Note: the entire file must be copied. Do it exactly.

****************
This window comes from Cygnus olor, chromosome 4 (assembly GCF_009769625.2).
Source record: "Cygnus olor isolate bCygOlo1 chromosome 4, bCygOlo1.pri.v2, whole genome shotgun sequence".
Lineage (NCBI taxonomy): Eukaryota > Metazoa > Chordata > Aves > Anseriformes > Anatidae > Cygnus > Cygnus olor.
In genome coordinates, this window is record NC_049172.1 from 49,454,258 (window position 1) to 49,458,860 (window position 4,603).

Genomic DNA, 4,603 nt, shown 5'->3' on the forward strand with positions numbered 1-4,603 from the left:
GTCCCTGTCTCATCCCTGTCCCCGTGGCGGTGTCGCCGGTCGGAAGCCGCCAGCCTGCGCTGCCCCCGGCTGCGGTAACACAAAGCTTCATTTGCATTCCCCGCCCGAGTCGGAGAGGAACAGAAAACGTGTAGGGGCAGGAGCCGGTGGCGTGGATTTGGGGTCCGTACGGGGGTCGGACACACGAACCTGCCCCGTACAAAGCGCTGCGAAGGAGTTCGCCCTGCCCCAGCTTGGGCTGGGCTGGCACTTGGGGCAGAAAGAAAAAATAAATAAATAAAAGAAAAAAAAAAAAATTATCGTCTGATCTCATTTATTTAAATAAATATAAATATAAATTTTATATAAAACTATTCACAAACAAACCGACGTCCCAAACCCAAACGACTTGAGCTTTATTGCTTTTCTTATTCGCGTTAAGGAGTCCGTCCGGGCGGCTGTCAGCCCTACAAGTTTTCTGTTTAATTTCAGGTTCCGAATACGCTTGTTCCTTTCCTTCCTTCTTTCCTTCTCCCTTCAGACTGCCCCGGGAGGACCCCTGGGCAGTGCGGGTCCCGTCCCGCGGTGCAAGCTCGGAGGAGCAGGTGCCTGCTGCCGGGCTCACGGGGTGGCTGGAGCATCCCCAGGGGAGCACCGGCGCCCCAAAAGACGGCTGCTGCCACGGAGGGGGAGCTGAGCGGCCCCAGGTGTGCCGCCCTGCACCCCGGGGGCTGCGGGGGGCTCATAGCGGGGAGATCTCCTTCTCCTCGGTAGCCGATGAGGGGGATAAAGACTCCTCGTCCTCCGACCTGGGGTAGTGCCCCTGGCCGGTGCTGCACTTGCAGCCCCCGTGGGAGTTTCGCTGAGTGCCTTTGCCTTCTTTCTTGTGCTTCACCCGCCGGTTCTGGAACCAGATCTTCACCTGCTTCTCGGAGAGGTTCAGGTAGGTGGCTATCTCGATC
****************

This window comes from Cygnus olor, chromosome 4 (assembly GCF_009769625.2).
Source record: "Cygnus olor isolate bCygOlo1 chromosome 4, bCygOlo1.pri.v2, whole genome shotgun sequence".
Lineage (NCBI taxonomy): Eukaryota > Metazoa > Chordata > Aves > Anseriformes > Anatidae > Cygnus > Cygnus olor.
In genome coordinates, this window is record NC_049172.1 from 49,454,258 (window position 1) to 49,458,860 (window position 4,603).

Genomic DNA, 4,603 nt, shown 5'->3' on the forward strand with positions numbered 1-4,603 from the left:
GTCCCTGTCTCATCCCTGTCCCCGTGGCGGTGTCGCCGGTCGGAAGCCGCCAGCCTGCGCTGCCCCCGGCTGCGGTAACACAAAGCTTCATTTGCATTCCCCGCCCGAGTCGGAGAGGAACAGAAAACGTGTAGGGGCAGGAGCCGGTGGCGTGGATTTGGGGTCCGTACGGGGGTCGGACACACGAACCTGCCCCGTACAAAGCGCTGCGAAGGAGTTCGCCCTGCCCCAGCTTGGGCTGGGCTGGCACTTGGGGCAGAAAGAAAAAATAAATAAATAAAAGAAAAAAAAAAAAATTATCGTCTGATCTCATTTATTTAAATAAATATAAATATAAATTTTATATAAAACTATTCACAAACAAACCGACGTCCCAAACCCAAACGACTTGAGCTTTATTGCTTTTCTTATTCGCGTTAAGGAGTCCGTCCGGGCGGCTGTCAGCCCTACAAGTTTTCTGTTTAATTTCAGGTTCCGAATACGCTTGTTCCTTTCCTTCCTTCTTTCCTTCTCCCTTCAGACTGCCCCGGGAGGACCCCTGGGCAGTGCGGGTCCCGTCCCGCGGTGCAAGCTCGGAGGAGCAGGTGCCTGCTGCCGGGCTCACGGGGTGGCTGGAGCATCCCCAGGGGAGCACCGGCGCCCCAAAAGACGGCTGCTGCCACGGAGGGGGAGCTGAGCGGCCCCAGGTGTGCCGCCCTGCACCCCGGGGGCTGCGGGGGGCTCATAGCGGGGAGATCTCCTTCTCCTCGGTAGCCGATGAGGGGGATAAAGACTCCTCGTCCTCCGACCTGGGGTAGTGCCCCTGGCCGGTGCTGCACTTGCAGCCCCCGTGGGAGTTTCGCTGAGTGCCTTTGCCTTCTTTCTTGTGCTTCACCCGCCGGTTCTGGAACCAGATCTTCACCTGCTTCTCGGAGAGGTTCAGGTAGGTGGCTATCTCGATC